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What if there was a piece of ultrathin technology that was powered by sugar from the human body?
Researchers at MIT and the Technical University of Munich are answering that question with a new piece of mini tech — a tiny, yet powerful, fuel cell.
This new and improved glucose fuel cell takes glucose absorbed from food in the human body and turns it into electricity, according to MIT News. That electricity could power small implants while also being able to withstand up to 600 degrees Celsius — or 1112 degrees Fahrenheit — and measuring just 400 nanometers thick.
400 nanometers is around 1/100 of the diameter of a single human hair.
The device itself is made from ceramic, allowing it to be made at such a minuscule size and withstand ultra-hot temperatures.
With a piece of technology that thin, it could be wrapped around implants to power them while harnessing the glucose found in the body.
“Glucose is everywhere in the body, and the idea is to harvest this readily available energy and use it to power implantable devices. In our work we show a new glucose fuel cell electrochemistry,” said Philipp Simons, who developed the design as part of his doctorate thesis.
Jennifer L.M. Rupp, Simons’ thesis supervisor, said while a battery can take up 90% of an implant’s volume, this technology would be a power source with no “volumetric footprint.”
Rupp first had the idea for the fuel cell after getting a glucose test near the end of her pregnancy.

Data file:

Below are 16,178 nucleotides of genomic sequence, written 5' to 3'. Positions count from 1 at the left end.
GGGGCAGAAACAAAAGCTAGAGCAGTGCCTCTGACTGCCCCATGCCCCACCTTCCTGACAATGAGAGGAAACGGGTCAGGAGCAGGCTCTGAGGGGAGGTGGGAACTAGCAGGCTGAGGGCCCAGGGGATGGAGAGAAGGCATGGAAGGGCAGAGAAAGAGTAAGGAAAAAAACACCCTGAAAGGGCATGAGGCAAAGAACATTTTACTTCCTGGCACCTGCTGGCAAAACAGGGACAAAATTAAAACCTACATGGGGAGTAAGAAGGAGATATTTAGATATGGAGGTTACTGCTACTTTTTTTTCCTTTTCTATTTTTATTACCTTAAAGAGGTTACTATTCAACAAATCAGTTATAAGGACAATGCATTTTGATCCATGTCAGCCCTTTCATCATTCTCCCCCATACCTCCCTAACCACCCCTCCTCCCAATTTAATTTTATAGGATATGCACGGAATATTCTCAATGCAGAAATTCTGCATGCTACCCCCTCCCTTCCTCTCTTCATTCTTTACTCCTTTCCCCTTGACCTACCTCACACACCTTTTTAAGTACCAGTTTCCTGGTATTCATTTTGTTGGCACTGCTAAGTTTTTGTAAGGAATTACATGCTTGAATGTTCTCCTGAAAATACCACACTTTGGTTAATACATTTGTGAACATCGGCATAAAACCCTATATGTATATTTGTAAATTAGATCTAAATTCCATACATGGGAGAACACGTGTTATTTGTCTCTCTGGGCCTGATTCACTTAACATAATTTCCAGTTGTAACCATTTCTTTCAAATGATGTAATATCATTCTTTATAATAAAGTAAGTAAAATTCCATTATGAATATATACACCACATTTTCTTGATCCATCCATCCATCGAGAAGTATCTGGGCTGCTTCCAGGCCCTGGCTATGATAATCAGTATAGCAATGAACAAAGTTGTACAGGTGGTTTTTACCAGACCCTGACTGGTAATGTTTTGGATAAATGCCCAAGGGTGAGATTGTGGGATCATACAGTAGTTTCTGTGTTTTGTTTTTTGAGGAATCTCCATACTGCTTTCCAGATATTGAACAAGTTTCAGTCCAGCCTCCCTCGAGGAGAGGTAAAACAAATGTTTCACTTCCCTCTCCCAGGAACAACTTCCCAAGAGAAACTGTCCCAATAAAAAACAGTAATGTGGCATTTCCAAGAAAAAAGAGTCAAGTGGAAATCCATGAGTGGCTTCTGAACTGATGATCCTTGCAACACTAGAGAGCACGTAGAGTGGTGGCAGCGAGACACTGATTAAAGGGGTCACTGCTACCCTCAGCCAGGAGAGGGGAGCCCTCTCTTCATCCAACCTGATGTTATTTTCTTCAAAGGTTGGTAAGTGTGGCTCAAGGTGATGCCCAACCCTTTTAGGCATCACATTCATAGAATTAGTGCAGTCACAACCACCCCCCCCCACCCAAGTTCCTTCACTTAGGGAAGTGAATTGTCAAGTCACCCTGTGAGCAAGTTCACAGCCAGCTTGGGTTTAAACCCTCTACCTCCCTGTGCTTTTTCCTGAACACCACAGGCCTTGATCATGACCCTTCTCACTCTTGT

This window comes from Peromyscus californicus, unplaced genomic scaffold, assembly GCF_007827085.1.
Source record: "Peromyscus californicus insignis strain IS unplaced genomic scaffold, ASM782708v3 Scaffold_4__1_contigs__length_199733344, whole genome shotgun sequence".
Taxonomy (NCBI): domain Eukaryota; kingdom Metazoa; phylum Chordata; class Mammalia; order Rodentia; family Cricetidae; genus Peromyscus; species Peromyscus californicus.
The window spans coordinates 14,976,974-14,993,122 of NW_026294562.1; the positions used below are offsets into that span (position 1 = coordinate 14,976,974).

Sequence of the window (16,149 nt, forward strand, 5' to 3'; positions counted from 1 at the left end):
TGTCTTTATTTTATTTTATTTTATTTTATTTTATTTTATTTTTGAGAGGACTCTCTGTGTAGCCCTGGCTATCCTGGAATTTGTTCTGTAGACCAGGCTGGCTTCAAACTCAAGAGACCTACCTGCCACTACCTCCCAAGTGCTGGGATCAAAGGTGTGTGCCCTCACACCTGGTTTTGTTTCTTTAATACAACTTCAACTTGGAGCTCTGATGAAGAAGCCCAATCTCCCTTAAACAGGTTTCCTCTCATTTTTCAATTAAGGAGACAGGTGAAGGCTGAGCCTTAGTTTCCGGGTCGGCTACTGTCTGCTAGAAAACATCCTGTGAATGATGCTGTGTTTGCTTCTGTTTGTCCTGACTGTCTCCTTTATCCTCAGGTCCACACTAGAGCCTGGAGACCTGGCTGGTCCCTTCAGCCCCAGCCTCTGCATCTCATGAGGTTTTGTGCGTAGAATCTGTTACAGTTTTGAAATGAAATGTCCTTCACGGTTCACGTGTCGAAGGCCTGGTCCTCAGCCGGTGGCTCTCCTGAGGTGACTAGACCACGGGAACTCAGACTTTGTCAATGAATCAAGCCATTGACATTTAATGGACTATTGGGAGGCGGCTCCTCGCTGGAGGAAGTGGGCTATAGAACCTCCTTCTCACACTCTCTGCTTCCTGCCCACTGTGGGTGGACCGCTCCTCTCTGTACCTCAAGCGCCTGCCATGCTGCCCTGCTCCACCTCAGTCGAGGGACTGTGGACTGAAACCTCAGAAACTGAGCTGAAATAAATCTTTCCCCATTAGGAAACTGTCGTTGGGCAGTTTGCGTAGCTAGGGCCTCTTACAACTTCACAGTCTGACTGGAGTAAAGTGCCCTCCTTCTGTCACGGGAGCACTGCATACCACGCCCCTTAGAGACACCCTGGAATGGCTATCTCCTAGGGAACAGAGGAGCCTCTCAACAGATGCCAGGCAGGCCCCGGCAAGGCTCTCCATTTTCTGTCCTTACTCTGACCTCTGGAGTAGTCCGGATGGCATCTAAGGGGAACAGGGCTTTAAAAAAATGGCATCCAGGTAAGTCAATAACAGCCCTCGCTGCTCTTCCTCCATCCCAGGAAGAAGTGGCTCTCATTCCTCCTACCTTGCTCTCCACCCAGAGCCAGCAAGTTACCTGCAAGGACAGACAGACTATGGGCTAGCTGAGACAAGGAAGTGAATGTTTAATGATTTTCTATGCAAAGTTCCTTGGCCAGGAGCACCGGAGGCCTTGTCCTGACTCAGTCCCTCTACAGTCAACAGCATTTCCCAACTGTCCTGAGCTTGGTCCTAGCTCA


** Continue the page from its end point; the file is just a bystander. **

“In the doctor’s office, I was a very bored electrochemist, thinking what you could do with sugar and electrochemistry. Then I realized, it would be good to have a glucose-powered solid state device. And Philipp and I met over coffee and wrote out on a napkin the first drawings,” she said.
The “basic” glucose fuel cell is made up of a top anode, a middle electrolyte, and a bottom cathode. The team at MIT looked specifically at the middle electrolyte layer in order to improve existing models of the device.
The middle layer is usually made of polymers which can degrade at high temperatures making them difficult to use for implants that must undergo an extremely hot sterilization process. Polymers are also difficult to work with on a miniature scale.
That’s when researchers began to turn their attention toward ceramic as their star material.
“When you think of ceramics for such a glucose fuel cell, they have the advantage of long-term stability, small scalability, and silicon chip integration. They’re hard and robust,” said Rupp.
The specific ceramic material used is called ceria.
“Ceria is actively studied in the cancer research community. It’s also similar to zirconia, which is used in tooth implants, and is biocompatible and safe,” said Simons.
The researchers “have opened a new route to miniature power sources for implanted sensors and maybe other functions,” says Truls Norby, a professor of chemistry at the University of Oslo in Norway. “The ceramics used are nontoxic, cheap, and not least inert both to the conditions in the body and to conditions of sterilization prior to implantation. The concept and demonstration so far are promising indeed.”
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